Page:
by Jacob Jones
As local officials remain deadlocked over the police ombudsman, the Spokane Police Department continues to undergo an in-depth Technical Assistance Review by the Department of Justice's COPS program — a "collaborative," nearly two-year process to evaluate the department's uses of force, internal investigations and cultural practices.
Police Chief Frank Straub and Mayor David Condon first announced the DOJ review last February. A review team with the COPS program made an initial visit in March, but because of funding delays, did not return to formally launch the review process until late last month.
Tawana Waugh, a senior program specialist with DOJ, says the COPS program has assembled a four-person team of community policing and law enforcement experts to evaluate the Spokane department. Waugh will manage the team from her office in Washington, D.C.
The team includes Waugh as its DOJ representative, along with law enforcement expert Blake McClelland, with the Phoenix Police Department; a representative from the data analysis nonprofit CNA Analysis & Solutions; and an additional research analyst. Waugh says other experts may be added as needed.
"We go in and do a comprehensive assessment," Waugh says, adding, "We are in the midst of the review as we speak."
Waugh says the team visited Spokane from Nov. 19-22 to make introductions and conduct initial interviews with police officials, community advocacy groups and other stakeholders. They also set up a document transfer system so the Spokane Police Department could electronically transmit thousands of pages of department records for review.
"The first phase is sort of the intake phase," she says.
Using the secure digital transfer, the SPD will send the DOJ case files for department policies, disciplinary decisions and four years worth of use of force cases. Waugh says the DOJ team will comb through a "sampling" of the more than 650 use of force-related case files to scan for any troubling patterns.
"We're looking at a four-year period from 2009 to 2013," she says, noting they will be looking to ensure local policies reflect "best practices."
Waugh expected the preliminary review process to take eight to 10 months. During that time, the team will analyze department records, conduct follow-up interviews with stakeholders, observe training sessions and put together an extensive report with findings and recommendations.
Spokane will be only the second city in the nation to undergo this type of DOJ review through the COPS program. The Las Vegas Metropolitan Police Department went through the first such review last year, resulting in this 154-page report of 35 findings and 40 recommended reforms .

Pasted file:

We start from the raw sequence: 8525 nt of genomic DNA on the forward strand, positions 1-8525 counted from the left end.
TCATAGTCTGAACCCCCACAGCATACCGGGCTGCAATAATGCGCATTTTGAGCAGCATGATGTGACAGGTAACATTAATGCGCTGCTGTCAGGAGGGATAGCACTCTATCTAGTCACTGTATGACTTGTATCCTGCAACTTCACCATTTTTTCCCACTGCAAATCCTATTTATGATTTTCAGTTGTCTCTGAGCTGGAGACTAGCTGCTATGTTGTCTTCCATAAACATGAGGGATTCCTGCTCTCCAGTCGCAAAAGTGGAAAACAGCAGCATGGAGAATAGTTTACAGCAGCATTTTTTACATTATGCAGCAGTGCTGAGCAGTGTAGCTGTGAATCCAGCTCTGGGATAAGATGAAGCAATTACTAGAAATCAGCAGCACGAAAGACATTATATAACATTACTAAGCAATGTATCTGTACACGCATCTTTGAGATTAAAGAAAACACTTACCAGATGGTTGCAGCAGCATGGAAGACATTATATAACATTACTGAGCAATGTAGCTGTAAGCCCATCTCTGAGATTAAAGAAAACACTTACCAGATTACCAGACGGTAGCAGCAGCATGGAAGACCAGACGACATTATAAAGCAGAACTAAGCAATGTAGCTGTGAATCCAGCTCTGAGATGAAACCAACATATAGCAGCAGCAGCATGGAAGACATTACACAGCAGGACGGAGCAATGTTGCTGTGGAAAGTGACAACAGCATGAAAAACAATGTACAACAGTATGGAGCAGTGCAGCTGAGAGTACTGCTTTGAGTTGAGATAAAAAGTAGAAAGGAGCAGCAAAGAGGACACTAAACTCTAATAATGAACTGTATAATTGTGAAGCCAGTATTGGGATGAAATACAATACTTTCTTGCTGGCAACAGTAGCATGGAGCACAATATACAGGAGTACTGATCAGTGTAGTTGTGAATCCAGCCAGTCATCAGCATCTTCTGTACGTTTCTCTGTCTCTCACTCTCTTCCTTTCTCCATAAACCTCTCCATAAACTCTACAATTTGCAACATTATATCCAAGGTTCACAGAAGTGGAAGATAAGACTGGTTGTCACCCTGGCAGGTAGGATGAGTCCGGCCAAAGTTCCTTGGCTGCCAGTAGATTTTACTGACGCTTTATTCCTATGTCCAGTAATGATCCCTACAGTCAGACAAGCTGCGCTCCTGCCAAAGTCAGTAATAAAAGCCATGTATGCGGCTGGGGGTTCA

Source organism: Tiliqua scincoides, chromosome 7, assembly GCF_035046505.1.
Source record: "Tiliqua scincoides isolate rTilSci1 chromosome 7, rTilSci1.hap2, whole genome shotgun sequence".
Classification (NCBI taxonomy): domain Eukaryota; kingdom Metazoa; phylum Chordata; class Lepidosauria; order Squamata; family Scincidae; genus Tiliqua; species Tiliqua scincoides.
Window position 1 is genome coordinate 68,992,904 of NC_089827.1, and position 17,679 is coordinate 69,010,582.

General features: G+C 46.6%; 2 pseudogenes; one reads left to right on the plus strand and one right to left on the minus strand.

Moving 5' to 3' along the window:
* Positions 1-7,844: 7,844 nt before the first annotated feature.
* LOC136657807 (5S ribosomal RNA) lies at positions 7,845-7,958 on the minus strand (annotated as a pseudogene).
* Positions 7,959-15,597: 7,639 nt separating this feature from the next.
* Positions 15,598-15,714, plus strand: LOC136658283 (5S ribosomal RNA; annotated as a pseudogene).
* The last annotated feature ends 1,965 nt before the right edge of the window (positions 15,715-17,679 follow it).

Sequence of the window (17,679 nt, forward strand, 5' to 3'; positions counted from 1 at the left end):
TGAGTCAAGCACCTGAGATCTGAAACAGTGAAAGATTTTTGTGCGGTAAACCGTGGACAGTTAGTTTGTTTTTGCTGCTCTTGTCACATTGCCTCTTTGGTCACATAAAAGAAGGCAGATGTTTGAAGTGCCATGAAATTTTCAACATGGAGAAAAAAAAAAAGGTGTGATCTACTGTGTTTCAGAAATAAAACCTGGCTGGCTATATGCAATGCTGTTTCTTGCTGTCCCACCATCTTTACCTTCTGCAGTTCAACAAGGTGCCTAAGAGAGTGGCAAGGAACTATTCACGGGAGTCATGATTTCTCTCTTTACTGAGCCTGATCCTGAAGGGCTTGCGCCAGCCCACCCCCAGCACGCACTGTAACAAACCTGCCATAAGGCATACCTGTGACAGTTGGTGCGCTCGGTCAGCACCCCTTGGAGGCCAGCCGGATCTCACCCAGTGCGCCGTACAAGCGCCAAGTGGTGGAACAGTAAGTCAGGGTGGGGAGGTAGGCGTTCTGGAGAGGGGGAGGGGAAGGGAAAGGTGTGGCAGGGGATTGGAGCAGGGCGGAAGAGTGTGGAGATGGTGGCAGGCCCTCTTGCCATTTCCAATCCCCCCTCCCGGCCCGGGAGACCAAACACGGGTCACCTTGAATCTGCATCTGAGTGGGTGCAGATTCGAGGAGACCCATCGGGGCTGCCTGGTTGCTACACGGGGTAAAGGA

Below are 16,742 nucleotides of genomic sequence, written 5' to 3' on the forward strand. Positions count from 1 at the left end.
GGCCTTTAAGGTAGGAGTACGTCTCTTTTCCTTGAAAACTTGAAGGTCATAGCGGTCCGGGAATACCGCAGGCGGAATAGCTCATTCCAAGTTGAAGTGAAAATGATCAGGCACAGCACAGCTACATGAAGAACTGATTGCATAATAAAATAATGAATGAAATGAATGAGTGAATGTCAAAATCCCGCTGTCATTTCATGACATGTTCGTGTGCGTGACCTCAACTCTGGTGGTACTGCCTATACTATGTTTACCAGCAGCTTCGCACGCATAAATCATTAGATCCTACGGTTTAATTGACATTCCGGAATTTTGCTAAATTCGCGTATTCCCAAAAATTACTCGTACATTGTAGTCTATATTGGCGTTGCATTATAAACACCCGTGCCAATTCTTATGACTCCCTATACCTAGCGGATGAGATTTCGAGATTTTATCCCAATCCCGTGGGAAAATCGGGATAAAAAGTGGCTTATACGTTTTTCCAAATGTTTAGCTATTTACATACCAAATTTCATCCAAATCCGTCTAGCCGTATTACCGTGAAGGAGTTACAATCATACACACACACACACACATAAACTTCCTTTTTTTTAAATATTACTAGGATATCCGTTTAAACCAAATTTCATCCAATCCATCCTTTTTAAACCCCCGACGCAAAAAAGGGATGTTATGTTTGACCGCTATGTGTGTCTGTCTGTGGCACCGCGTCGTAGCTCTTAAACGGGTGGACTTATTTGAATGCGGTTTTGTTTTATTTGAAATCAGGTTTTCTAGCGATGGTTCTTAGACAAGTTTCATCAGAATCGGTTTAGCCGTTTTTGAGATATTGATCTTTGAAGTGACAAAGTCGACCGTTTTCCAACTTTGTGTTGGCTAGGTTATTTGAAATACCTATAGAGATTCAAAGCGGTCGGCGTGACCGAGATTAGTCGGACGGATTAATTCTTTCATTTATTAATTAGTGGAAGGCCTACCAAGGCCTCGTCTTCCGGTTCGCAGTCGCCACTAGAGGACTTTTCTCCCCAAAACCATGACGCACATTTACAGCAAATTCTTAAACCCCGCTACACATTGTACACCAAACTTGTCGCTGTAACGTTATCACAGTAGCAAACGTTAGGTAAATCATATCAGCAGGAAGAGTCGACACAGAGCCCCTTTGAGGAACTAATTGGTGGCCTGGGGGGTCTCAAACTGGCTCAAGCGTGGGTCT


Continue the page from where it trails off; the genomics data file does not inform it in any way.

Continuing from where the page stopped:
"The rubber hits the road, to be honest, when the report comes out," Waugh says.
At that point, the DOJ team will transition into assisting the Spokane Police with implementing the recommendations. That process involves another progress report after six months and a final report after a year.
Here's what the 65-page six-month update report looks like for Vegas, released in September.
DOJ officials say Straub was quite persistent in pursuing the review of the department. Straub says he invites the in-depth scrutiny and hopes their input will make for a stronger police department.
"With DOJ coming in, I think it's going to be interesting to see what they find," he says.
Tim Schwering, the recently named SPD Director of Strategic Initiatives, will serve as the department's local point person throughout the review.
Waugh indicated many individuals and community groups had expressed lingering frustrations stemming from the death of Otto Zehm in 2006. She says the DOJ will be looking for ways to overcome that community trauma.
"It has created, I would say, a big scar," she says.
During their recent visit, DOJ team members also observed a meeting of the SPD's Deadly Force Review Board and spoke with the police ombudsman about the ongoing debate over the authority of his office.
Waugh says she expects the DOJ team to offer some recommendations on strengthening the SPD's ombudsman model, which she described as a unique accountability measure.
"His current authority is very limited," she says. "I expect there will be recommendations regarding that process."
For now, the team will be combing through case files and crunching data on the department's recent history. Waugh says she expects team members to return to Spokane in February to start conducting their next round of interviews.